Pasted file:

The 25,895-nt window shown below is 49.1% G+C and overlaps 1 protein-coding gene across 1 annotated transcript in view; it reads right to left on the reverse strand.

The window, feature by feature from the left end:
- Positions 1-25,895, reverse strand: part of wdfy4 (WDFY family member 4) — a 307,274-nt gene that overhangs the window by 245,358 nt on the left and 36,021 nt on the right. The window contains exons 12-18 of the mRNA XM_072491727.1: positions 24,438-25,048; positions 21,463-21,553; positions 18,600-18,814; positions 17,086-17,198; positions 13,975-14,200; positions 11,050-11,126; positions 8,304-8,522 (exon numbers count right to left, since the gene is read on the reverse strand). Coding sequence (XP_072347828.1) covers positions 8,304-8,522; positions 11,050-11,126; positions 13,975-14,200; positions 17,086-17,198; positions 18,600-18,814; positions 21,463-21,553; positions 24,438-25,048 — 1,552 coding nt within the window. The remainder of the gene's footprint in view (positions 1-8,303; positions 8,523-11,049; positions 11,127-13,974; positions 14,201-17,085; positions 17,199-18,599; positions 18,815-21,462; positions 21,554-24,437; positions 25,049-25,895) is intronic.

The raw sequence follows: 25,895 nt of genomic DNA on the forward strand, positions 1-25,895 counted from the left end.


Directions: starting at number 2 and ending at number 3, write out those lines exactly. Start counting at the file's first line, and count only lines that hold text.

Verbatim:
The window, feature by feature from the left end:
- Positions 1-25,895, reverse strand: part of wdfy4 (WDFY family member 4) — a 307,274-nt gene that overhangs the window by 245,358 nt on the left and 36,021 nt on the right. The window contains exons 12-18 of the mRNA XM_072491727.1: positions 24,438-25,048; positions 21,463-21,553; positions 18,600-18,814; positions 17,086-17,198; positions 13,975-14,200; positions 11,050-11,126; positions 8,304-8,522 (exon numbers count right to left, since the gene is read on the reverse strand). Coding sequence (XP_072347828.1) covers positions 8,304-8,522; positions 11,050-11,126; positions 13,975-14,200; positions 17,086-17,198; positions 18,600-18,814; positions 21,463-21,553; positions 24,438-25,048 — 1,552 coding nt within the window. The remainder of the gene's footprint in view (positions 1-8,303; positions 8,523-11,049; positions 11,127-13,974; positions 14,201-17,085; positions 17,199-18,599; positions 18,815-21,462; positions 21,554-24,437; positions 25,049-25,895) is intronic.